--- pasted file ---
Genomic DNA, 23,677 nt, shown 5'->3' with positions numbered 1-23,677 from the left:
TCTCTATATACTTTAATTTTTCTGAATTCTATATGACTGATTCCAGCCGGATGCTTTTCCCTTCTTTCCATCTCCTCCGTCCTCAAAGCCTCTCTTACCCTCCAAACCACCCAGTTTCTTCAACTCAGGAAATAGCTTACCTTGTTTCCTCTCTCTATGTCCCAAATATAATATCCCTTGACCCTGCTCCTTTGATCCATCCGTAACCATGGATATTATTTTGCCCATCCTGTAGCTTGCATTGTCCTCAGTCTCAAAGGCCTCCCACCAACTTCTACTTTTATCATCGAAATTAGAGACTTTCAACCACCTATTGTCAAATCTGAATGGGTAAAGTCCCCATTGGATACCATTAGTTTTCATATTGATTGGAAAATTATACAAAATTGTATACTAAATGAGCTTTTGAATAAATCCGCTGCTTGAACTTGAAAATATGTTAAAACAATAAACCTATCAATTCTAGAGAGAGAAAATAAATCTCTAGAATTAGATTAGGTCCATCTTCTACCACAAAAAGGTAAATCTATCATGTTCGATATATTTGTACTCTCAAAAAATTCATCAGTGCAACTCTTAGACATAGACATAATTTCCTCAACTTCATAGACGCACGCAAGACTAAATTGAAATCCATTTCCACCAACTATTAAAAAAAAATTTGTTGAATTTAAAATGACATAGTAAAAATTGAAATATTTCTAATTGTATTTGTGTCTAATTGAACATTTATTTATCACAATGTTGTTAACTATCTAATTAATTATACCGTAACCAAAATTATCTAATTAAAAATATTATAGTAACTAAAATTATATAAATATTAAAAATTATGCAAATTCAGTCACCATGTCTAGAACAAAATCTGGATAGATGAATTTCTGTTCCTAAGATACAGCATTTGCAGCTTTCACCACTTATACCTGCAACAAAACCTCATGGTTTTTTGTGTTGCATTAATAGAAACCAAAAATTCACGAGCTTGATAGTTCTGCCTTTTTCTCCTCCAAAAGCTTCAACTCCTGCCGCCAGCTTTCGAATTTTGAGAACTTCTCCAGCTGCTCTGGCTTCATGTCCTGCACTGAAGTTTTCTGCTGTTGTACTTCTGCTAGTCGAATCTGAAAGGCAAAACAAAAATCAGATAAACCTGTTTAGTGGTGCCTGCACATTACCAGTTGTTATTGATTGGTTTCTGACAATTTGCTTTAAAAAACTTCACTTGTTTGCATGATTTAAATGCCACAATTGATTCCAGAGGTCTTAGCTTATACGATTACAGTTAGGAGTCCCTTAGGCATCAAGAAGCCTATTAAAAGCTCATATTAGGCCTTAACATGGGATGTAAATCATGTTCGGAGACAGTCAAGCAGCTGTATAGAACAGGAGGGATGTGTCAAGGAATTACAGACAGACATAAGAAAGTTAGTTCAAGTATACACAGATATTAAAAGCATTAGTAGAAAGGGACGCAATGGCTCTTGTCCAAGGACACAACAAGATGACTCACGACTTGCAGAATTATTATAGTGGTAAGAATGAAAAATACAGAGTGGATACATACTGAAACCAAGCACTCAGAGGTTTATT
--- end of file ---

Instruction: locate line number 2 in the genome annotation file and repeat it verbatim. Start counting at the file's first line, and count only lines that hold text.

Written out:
TCTCTATATACTTTAATTTTTCTGAATTCTATATGACTGATTCCAGCCGGATGCTTTTCCCTTCTTTCCATCTCCTCCGTCCTCAAAGCCTCTCTTACCCTCCAAACCACCCAGTTTCTTCAACTCAGGAAATAGCTTACCTTGTTTCCTCTCTCTATGTCCCAAATATAATATCCCTTGACCCTGCTCCTTTGATCCATCCGTAACCATGGATATTATTTTGCCCATCCTGTAGCTTGCATTGTCCTCAGTCTCAAAGGCCTCCCACCAACTTCTACTTTTATCATCGAAATTAGAGACTTTCAACCACCTATTGTCAAATCTGAATGGGTAAAGTCCCCATTGGATACCATTAGTTTTCATATTGATTGGAAAATTATACAAAATTGTATACTAAATGAGCTTTTGAATAAATCCGCTGCTTGAACTTGAAAATATGTTAAAACAATAAACCTATCAATTCTAGAGAGAGAAAATAAATCTCTAGAATTAGATTAGGTCCATCTTCTACCACAAAAAGGTAAATCTATCATGTTCGATATATTTGTACTCTCAAAAAATTCATCAGTGCAACTCTTAGACATAGACATAATTTCCTCAACTTCATAGACGCACGCAAGACTAAATTGAAATCCATTTCCACCAACTATTAAAAAAAAATTTGTTGAATTTAAAATGACATAGTAAAAATTGAAATATTTCTAATTGTATTTGTGTCTAATTGAACATTTATTTATCACAATGTTGTTAACTATCTAATTAATTATACCGTAACCAAAATTATCTAATTAAAAATATTATAGTAACTAAAATTATATAAATATTAAAAATTATGCAAATTCAGTCACCATGTCTAGAACAAAATCTGGATAGATGAATTTCTGTTCCTAAGATACAGCATTTGCAGCTTTCACCACTTATACCTGCAACAAAACCTCATGGTTTTTTGTGTTGCATTAATAGAAACCAAAAATTCACGAGCTTGATAGTTCTGCCTTTTTCTCCTCCAAAAGCTTCAACTCCTGCCGCCAGCTTTCGAATTTTGAGAACTTCTCCAGCTGCTCTGGCTTCATGTCCTGCACTGAAGTTTTCTGCTGTTGTACTTCTGCTAGTCGAATCTGAAAGGCAAAACAAAAATCAGATAAACCTGTTTAGTGGTGCCTGCACATTACCAGTTGTTATTGATTGGTTTCTGACAATTTGCTTTAAAAAACTTCACTTGTTTGCATGATTTAAATGCCACAATTGATTCCAGAGGTCTTAGCTTATACGATTACAGTTAGGAGTCCCTTAGGCATCAAGAAGCCTATTAAAAGCTCATATTAGGCCTTAACATGGGATGTAAATCATGTTCGGAGACAGTCAAGCAGCTGTATAGAACAGGAGGGATGTGTCAAGGAATTACAGACAGACATAAGAAAGTTAGTTCAAGTATACACAGATATTAAAAGCATTAGTAGAAAGGGACGCAATGGCTCTTGTCCAAGGACACAACAAGATGACTCACGACTTGCAGAATTATTATAGTGGTAAGAATGAAAAATACAGAGTGGATACATACTGAAACCAAGCACTCAGAGGTTTATT